Diabetes and Coronary Artery Disease
Diabetes is a condition that affects how insulin is produced and used in the body. Insulin is a hormone that controls blood sugar. A person who has diabetes either does not produce enough insulin or is unable to use it properly. Over time, this condition can accelerate hardening and narrowing (Reference atherosclerosis Opens New Window) of the coronary arteries. This results in Reference coronary artery disease Opens New Window.
People who have diabetes are 4 times more likely to have coronary artery disease than people who do not have diabetes.Reference 1 People who have diabetes are 2 to 4 times more likely to die from coronary artery disease than people who do not have diabetes.Reference 2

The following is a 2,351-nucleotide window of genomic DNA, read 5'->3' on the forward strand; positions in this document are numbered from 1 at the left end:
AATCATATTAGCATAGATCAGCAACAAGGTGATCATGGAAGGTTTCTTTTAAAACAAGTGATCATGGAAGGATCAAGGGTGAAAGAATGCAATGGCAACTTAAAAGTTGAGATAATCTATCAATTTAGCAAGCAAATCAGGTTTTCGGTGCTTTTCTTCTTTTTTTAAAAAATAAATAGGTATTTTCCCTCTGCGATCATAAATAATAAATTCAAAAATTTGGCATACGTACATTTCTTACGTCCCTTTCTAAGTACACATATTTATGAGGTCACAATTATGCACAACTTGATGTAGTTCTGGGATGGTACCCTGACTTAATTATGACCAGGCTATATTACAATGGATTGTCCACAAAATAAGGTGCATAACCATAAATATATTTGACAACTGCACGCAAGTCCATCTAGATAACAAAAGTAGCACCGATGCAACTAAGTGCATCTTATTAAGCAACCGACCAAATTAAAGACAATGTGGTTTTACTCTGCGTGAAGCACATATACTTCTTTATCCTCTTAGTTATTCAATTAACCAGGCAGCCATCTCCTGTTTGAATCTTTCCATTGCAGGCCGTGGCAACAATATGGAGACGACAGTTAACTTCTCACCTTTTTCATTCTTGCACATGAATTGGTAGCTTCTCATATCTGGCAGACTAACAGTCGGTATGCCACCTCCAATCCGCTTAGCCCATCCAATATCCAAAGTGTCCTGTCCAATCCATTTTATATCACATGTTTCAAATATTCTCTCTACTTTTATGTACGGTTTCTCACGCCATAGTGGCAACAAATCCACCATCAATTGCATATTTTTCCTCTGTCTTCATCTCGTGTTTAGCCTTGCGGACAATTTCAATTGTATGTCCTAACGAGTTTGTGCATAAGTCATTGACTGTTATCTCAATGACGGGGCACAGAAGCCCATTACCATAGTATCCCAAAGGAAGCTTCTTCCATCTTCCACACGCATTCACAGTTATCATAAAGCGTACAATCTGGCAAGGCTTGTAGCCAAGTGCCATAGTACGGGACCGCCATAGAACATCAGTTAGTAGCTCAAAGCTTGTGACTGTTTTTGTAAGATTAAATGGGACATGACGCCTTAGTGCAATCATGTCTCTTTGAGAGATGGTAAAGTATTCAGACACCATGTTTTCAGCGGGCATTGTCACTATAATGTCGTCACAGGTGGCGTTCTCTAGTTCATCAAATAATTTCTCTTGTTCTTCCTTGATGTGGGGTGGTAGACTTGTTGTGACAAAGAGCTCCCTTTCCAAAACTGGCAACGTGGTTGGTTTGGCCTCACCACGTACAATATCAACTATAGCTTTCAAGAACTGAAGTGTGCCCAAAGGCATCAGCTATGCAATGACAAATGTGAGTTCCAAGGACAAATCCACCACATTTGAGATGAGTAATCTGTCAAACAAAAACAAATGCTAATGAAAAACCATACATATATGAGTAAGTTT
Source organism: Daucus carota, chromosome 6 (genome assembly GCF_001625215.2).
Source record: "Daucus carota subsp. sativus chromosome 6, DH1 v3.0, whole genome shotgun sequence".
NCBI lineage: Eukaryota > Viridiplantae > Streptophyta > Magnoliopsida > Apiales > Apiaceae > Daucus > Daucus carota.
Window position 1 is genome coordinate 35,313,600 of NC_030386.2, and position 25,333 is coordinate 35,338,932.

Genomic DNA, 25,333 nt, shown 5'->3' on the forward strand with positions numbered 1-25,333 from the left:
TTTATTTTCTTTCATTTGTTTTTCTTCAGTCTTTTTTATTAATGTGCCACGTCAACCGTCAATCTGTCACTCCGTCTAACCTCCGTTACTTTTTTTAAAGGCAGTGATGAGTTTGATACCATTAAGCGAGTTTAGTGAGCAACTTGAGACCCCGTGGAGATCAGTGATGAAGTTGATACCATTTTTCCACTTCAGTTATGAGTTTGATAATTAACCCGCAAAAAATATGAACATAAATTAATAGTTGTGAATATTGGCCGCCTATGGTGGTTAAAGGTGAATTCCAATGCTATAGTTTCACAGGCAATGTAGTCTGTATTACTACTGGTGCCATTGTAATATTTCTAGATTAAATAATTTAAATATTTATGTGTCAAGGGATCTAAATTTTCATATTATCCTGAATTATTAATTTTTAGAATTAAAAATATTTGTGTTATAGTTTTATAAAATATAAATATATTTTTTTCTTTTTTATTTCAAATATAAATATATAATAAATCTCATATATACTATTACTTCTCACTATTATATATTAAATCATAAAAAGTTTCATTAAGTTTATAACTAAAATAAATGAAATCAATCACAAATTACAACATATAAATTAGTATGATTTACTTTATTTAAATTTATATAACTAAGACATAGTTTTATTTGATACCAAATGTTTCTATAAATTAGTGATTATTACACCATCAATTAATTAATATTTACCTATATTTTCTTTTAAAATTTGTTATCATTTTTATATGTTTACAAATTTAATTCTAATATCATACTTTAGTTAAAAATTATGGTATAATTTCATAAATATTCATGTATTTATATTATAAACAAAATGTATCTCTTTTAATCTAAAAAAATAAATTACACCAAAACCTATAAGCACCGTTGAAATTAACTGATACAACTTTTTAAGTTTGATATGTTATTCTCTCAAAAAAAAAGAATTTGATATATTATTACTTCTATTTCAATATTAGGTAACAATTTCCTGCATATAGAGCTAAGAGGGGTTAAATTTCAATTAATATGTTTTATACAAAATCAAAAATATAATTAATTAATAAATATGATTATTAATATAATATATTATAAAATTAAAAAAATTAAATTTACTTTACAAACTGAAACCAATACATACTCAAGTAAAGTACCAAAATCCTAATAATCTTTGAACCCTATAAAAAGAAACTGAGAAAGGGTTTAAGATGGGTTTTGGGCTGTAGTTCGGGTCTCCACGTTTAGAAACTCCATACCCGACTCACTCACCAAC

If you have diabetes and coronary artery disease, you can help lower your risk of a heart attack or stroke by managing your diabetes and having a healthy lifestyle, which includes being active, taking medicines to lower blood pressure and cholesterol, and not smoking.Reference 3
Greenland P, et al. (2010). 2010 ACCF/AHA guideline for assessment of cardiovascular risk in asymptomatic adults: A report of the American College of Cardiology Foundation/American Heart Association Task Force on Practice Guidelines. Journal of the American College of Cardiology, 56(25): e50–e103.
Smith SC, et al. (2011). AHA/ACCF secondary prevention and risk reduction therapy for patients with coronary and other atherosclerotic vascular disease: 2011 update: A guideline from the American Heart Association and American College of Cardiology Foundation. Circulation, 124(22): 2458–2473.
|By:||Reference Healthwise Staff||Last Revised: April 6, 2012|
|Medical Review:||Reference Rakesh K. Pai, MD, FACC - Cardiology, Electrophysiology
Reference Robert A. Kloner, MD, PhD - Cardiology